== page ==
# Negative Numbers

## Introduction to negative numbers

We have been picturing subtraction problems using green squares and gray squares. You can also use pink squares for an amount to subtract. For example, there are \$5\$ green squares and \$3\$ pink squares on the grid to the left, representing \$5-3\$. If we combine \$3\$ green squares and \$3\$ pink squares to form \$3\$ gray squares, only \$2\$ green squares would remain. So this is a picture of the subtraction problem \$5-3=2\$.

For each row in the table below, how many green squares remain after combining with the pink squares? Click the button to move the pink squares on top of the green squares.

Click to display the subtraction problem \$5-6\$. If we combine the green and pink squares, we are now left with one pink square rather than any number of green squares. This means the answer is the negative number \$-1\$.

By thinking of pink squares as negative numbers, you can do addition problems involving negative and positive numbers.

Solve the addition problem in each row of the table below, counting pink squares as \$-1\$ each and green squares as \$+1\$ each.

Solve the addition problems in the table below.

## Opposites

We call two numbers opposites if they’re the same size, but one is positive and the other is negative.

What are the opposites of these numbers?
NumberOpposite

Notice that opposites can be drawn on the grid in exactly the same way, except that the positive number uses green squares and the negative number uses pink squares.

Solve each subtraction and addition problem in the table below, as shown on the grid.

 How would you describe the answers to the subtraction and addition problems in the first row of subIsAdd? Are they the same or are they different?
 What about the answers to the two problems in the second row? Are they the same or are they different?

This tells you another way to do subtraction. You already know how to do addition; to subtract a number, just add its opposite!

## Subtracting negative numbers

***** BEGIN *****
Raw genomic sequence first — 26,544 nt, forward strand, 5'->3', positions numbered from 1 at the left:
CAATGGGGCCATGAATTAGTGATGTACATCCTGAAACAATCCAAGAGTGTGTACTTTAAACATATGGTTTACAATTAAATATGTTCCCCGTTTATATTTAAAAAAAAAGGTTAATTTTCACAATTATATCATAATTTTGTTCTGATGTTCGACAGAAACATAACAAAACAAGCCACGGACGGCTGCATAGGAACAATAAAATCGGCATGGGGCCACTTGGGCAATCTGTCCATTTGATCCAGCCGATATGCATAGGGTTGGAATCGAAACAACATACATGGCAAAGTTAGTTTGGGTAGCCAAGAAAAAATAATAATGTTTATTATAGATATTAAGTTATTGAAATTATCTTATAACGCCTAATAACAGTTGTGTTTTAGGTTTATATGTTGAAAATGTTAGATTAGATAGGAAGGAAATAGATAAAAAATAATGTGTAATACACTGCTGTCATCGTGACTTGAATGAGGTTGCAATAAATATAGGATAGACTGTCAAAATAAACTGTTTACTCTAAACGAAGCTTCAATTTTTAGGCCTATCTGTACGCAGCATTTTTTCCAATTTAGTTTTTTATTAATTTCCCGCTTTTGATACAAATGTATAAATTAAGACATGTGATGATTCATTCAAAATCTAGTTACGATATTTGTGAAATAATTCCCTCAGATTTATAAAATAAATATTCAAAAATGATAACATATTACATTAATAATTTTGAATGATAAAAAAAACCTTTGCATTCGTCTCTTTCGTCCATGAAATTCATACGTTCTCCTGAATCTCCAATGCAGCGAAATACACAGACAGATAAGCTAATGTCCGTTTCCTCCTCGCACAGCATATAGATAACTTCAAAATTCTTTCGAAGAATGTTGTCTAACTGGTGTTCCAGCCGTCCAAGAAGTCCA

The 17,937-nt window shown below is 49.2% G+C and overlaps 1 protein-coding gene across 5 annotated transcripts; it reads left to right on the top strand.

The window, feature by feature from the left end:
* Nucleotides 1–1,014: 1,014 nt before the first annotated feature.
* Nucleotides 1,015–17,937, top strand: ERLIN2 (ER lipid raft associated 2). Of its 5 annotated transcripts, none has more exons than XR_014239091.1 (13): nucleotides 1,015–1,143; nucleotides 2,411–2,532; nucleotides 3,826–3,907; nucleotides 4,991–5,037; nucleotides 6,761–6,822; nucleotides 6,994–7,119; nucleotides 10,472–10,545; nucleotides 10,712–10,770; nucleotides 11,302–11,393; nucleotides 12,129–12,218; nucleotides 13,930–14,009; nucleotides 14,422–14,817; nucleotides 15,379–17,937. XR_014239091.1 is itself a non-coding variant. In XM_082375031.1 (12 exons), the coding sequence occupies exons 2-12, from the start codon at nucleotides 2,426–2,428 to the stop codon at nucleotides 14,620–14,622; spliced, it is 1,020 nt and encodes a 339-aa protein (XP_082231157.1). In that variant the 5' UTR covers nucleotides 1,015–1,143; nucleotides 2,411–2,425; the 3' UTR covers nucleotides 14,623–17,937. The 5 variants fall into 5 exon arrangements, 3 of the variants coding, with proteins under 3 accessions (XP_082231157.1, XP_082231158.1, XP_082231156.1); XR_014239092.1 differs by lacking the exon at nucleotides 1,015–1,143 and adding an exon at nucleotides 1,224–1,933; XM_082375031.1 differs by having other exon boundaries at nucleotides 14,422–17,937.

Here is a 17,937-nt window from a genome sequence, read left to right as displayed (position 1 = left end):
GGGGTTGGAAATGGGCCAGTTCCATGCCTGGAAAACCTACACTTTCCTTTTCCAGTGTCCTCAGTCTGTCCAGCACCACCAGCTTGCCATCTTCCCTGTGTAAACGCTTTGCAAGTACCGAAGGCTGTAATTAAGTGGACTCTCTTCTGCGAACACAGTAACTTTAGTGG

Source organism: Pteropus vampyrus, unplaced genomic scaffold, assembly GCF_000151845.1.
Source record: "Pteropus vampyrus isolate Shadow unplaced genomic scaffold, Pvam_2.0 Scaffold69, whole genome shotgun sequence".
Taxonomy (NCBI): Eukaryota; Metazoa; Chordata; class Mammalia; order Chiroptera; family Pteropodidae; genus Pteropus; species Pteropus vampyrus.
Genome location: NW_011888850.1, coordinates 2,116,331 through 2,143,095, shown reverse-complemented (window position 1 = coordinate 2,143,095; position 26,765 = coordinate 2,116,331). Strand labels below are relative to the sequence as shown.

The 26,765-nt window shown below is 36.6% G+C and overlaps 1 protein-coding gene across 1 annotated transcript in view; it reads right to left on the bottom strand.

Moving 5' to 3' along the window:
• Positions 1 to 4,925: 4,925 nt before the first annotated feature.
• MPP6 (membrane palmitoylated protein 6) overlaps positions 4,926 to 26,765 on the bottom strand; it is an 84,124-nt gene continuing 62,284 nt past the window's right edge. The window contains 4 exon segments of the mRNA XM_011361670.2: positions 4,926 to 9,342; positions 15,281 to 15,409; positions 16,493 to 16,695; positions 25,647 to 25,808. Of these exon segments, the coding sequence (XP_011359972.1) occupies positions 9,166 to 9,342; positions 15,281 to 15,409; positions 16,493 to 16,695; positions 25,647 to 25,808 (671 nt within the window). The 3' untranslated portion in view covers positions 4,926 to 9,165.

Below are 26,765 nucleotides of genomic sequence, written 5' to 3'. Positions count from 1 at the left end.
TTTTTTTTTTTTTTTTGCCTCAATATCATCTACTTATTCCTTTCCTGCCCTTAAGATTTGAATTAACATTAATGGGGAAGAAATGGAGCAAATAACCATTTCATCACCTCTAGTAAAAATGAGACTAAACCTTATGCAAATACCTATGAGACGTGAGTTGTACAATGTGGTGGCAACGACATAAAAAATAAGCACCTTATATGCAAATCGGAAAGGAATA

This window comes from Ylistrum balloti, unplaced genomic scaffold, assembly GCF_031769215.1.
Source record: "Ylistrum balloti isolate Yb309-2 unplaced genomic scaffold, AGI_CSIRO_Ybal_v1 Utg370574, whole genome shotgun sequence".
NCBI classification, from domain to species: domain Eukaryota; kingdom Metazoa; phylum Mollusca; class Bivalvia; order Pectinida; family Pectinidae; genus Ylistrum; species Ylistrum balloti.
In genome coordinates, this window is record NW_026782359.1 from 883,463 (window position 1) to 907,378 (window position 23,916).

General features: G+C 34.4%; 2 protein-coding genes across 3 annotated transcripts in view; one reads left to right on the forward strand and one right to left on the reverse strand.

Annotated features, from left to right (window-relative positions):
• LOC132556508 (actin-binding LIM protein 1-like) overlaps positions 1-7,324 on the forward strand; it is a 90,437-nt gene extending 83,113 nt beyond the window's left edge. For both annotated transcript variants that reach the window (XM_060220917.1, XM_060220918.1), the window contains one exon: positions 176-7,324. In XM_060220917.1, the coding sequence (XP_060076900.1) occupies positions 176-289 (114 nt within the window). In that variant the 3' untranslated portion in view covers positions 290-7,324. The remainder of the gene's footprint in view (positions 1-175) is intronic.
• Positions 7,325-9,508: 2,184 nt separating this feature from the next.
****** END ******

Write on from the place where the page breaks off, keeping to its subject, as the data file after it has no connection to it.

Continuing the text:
Let’s now see why the “add its opposite” rule still works when the number you’re subtracting is negative. We’ll look at another way of thinking about subtracting a negative number, by closely examining the subtraction problem \$3-(-2)\$.

 How many green squares are there on the grid to the left?

We want to subtract \$-2\$ from \$3\$. Think of this as removing some squares on the grid with value \$-2\$: that is, removing \$2\$ pink squares. Click to see a way of writing \$3\$ that uses \$2\$ pink squares.

 In addition to the two pink squares on the grid to the left, how many green squares are there?
 Click to remove the two pink squares. What number is now shown on the grid?
 What is \$3-(-2)\$?

In each row of this table, click the button to split the number up into some green squares and some pink squares. Then click the button to remove some of those pink squares. What is the total value of the squares that remain on the grid after removing these pink squares?

Notice that your answers in Questions subNegQ and addPosQ are the same. This is because subtracting a negative number means removing pink squares, which has the same effect as adding green squares. So this is another way to see that subtracting a number means the same thing as adding its opposite.

## Subtraction with negative numbers

For each subtraction problem shown, turn it into an addition problem and then solve it.

Solve each subtraction problem.

## Debt

One common reason to add and subtract negative numbers is to solve problems related to debt. Owing somebody money is the same thing as having a negative amount of money. Some specific ways this works include:

Debt concept Arithmetic translation
owing money a negative number (amount of money)
owing money, but also having some money adding a negative and a positive number
owing money to two different people adding two negative numbers
removing a debt subtracting a negative number from another number

Translate each word problem into an arithmetic problem, and solve it.